MANUFACTURER(S): Nexter (GIAT Industries) - France
OPERATORS: France; Iraq; Saudi Arabia
LENGTH: 33.63 feet (10.25 meters)
WIDTH: 10.33 feet (3.15 meters)
HEIGHT: 10.66 feet (3.25 meters)
WEIGHT: 46 Tons (42,000 kilograms; 92,594 pounds)
ENGINE: 1 x Hispano-Suiza HS 110 12-cylinder, water-cooled, supercharged multi-fuel engine developing 720 horsepower @ 2,000rpm.
SPEED: 37 miles-per-hour (60 kilometers-per-hour)
RANGE: 280 miles (450 kilometers)
NIGHTVISION: Yes - Driver Only.
Detailing the development and operational history of the GIAT GCT (Grande Cadence de Tir) 155mm Self-Propelled Gun (SPG).
Entry last updated on 10/8/2018.
Authored by Staff Writer. Content ©www.MilitaryFactory.com.
The GIAT GCT is the primary tracked, self-propelled gun platform of the modern French Army. The system is akin to the American M109 Paladin, the British AS-90 and the Russian 2S19 in both form and function, featuring a high-profile hull superstructure mounting a potent 155mm main gun and a tracked hull design. The configuration is proven and emerged from experiences of World War 2 armored warfare. The GCT has since been produced in the hundreds and forms the long arm of the Saudi Army while dozens of examples were shipped to Iraq prior to the 2003 coalition invasion. Modernization has kept this 1970s'era system viable on the modern battlefield for French forces.
In 1962, the French Army adopted the 155mm Mk F3 self-propelled gun to manage its long-range hitting power. The system underwent design as early as 1952 and entered production a decade later, realizing approximately 600 units before manufacture ceased in 1997. The 17-ton system fielded a 155mm main gun and was powered by a SOFAM 8Gxb 8-cylinder gasoline fueled engine while being crewed by four personnel (of which only two could actually be carried on the vehicle proper). Despite production ongoing into the 1980s, the French Army sought its replacement and looked to a fully-functional, enclosed track-and-wheel system mounting a 155mm main gun in a traversing turret. Development, therefore, began in 1969 on a such a system with GIAT (now Nexter) granted production of the new vehicle.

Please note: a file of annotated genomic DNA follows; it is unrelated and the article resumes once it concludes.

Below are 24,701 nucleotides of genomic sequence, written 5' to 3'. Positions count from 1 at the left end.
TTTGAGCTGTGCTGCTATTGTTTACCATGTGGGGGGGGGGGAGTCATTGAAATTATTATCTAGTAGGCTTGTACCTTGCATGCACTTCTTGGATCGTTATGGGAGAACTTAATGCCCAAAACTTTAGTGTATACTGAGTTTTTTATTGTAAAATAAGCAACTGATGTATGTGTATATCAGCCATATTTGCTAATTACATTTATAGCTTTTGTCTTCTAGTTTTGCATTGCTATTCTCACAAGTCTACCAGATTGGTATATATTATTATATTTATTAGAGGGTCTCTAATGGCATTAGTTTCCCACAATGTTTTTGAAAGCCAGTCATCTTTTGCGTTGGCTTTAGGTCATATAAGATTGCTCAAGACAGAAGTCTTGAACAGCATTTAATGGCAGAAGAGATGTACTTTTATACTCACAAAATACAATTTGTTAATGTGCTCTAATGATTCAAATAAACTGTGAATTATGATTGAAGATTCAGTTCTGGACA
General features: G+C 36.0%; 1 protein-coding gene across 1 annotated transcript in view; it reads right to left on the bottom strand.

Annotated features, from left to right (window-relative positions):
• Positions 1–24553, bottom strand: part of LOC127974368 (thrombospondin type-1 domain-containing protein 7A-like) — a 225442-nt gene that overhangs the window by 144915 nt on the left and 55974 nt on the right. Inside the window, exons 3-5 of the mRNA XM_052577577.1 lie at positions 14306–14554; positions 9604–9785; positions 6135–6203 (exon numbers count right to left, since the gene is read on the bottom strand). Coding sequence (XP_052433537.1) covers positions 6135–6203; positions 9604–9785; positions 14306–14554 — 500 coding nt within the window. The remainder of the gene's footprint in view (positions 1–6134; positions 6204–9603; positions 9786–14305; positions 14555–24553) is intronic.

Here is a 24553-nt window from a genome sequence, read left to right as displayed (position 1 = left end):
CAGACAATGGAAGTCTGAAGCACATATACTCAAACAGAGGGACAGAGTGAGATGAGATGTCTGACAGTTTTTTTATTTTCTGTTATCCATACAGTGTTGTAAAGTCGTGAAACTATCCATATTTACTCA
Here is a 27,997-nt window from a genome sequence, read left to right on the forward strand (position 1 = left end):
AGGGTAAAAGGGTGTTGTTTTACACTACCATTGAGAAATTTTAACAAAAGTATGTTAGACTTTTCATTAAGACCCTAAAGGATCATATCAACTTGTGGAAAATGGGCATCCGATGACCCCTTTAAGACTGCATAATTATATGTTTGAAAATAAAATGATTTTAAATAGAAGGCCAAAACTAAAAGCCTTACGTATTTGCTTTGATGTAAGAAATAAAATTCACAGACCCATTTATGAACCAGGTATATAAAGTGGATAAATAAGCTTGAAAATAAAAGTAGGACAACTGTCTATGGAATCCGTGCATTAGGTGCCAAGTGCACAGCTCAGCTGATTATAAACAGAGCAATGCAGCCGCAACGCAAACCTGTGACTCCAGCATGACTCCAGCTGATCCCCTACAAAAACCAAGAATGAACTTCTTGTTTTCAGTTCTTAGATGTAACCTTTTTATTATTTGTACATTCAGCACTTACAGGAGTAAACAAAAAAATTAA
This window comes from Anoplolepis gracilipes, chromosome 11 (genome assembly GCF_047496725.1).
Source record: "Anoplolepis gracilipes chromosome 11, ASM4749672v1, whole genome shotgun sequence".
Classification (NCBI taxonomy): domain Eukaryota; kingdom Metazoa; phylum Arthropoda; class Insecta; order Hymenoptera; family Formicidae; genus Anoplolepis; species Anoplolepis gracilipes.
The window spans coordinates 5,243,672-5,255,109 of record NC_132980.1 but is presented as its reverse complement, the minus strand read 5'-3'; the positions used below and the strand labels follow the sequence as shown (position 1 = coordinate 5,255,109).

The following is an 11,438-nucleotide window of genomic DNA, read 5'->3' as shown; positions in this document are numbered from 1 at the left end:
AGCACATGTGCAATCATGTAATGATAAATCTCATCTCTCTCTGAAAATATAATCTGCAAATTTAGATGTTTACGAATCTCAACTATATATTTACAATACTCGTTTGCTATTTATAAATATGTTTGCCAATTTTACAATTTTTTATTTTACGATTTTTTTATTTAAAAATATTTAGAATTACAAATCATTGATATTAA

The new vehicle was adopted into French Army service as the "GCT" ("Grande Cadence de Tir"), built upon the existing chassis of the AMX-30 Main Battle Tank (MBT). An all-new boxy turret enclosure was developed housing the breech of the 155mm main gun which allowed for engagement at all angles. The weapon was given an automatic loader (though manual was still possible) which allowed for a rate-of-fire of eight rounds per minute with ranges out to 23,500 meters depending on projectile used (rocket-assist allowed for engagement ranges of up to 28,000 meters). Armor protection was 20mm at its thickest and defense was provided by 1 x 7.62mm or 12.7mm machine gun to counter light armored vehicles and low-lying threats. The vehicle was crewed by four personnel made up of the driver, commander, gunner and ammunition handler. Unlike the Mk F3 before it, the GCT now housed all of the vehicle crew in relative safety and, furthermore, the entire crew was protected from Nuclear, Biological and Chemical (NBC) threats. Four smoke grenade dischargers are fitted in pairs at the extreme lower corners of the turret front.